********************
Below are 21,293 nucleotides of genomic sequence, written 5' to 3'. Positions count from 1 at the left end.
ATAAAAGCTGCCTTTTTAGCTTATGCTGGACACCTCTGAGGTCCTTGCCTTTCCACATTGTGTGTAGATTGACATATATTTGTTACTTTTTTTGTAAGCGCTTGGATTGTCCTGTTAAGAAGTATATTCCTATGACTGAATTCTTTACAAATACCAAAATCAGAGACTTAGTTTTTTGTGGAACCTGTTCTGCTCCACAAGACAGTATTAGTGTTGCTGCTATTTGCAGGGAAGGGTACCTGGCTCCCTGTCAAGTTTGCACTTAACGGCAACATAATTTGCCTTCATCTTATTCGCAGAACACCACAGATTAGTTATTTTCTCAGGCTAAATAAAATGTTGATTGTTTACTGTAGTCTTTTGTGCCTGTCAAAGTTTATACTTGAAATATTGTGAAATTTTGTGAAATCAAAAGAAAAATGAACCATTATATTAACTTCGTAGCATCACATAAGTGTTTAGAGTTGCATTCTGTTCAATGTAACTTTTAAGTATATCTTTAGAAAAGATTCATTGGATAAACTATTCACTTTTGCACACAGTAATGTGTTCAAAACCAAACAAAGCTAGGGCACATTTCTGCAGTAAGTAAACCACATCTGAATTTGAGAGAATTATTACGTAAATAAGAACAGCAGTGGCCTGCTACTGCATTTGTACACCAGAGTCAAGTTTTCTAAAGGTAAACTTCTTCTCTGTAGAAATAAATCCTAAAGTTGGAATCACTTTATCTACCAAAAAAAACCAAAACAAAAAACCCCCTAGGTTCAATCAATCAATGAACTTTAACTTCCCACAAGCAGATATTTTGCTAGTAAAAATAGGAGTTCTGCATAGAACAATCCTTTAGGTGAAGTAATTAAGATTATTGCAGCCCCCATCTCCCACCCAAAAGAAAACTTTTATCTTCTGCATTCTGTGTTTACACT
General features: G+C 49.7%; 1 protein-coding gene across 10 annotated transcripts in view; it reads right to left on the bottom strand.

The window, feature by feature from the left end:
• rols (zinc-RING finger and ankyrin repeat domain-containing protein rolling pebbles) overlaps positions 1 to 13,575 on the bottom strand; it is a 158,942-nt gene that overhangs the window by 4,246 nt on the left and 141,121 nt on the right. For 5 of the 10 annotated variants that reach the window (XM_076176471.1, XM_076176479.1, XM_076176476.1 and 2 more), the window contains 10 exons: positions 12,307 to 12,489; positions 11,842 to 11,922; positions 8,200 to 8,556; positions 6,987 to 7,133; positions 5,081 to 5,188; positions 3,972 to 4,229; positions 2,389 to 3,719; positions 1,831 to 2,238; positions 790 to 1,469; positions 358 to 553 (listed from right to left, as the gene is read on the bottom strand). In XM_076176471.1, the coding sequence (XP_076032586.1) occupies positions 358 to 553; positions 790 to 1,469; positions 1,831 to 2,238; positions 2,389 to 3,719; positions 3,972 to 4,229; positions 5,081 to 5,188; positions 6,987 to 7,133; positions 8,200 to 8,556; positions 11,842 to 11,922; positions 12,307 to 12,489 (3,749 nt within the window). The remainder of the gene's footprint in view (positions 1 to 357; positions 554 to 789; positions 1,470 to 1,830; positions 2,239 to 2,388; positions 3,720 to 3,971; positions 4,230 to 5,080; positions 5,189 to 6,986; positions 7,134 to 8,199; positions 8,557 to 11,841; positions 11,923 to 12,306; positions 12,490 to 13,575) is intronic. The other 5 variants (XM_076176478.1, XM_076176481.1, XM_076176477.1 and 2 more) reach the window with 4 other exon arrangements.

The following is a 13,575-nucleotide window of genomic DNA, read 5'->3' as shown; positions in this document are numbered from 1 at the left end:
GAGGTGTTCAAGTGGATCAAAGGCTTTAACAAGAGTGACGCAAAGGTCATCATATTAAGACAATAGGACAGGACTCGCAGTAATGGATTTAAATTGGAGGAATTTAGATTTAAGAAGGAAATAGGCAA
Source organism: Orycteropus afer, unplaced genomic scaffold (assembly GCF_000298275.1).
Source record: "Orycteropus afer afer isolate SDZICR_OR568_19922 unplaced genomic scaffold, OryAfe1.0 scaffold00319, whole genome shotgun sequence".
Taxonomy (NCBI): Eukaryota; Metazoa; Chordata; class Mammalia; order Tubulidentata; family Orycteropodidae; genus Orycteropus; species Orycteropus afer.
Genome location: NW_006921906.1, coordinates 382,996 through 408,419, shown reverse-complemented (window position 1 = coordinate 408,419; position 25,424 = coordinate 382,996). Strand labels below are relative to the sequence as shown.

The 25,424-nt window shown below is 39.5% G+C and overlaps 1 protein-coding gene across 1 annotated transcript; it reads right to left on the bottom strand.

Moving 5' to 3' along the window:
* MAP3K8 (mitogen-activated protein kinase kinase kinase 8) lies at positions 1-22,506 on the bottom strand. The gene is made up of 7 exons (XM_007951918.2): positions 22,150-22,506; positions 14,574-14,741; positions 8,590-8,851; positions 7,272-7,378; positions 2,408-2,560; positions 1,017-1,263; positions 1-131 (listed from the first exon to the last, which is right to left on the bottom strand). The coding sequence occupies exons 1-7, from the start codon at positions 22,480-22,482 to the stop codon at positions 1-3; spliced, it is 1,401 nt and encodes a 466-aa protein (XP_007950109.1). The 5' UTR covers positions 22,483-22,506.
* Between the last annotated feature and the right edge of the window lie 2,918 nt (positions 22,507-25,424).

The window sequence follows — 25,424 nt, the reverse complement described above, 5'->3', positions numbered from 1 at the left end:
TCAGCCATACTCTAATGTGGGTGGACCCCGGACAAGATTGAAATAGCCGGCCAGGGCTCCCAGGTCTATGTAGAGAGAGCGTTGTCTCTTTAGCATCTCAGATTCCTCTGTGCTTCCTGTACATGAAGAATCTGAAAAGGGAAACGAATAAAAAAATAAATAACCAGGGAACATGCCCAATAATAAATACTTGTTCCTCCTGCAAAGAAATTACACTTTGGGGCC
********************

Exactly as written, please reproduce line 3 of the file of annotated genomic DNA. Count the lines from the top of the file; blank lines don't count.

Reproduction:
General features: G+C 49.7%; 1 protein-coding gene across 10 annotated transcripts in view; it reads right to left on the bottom strand.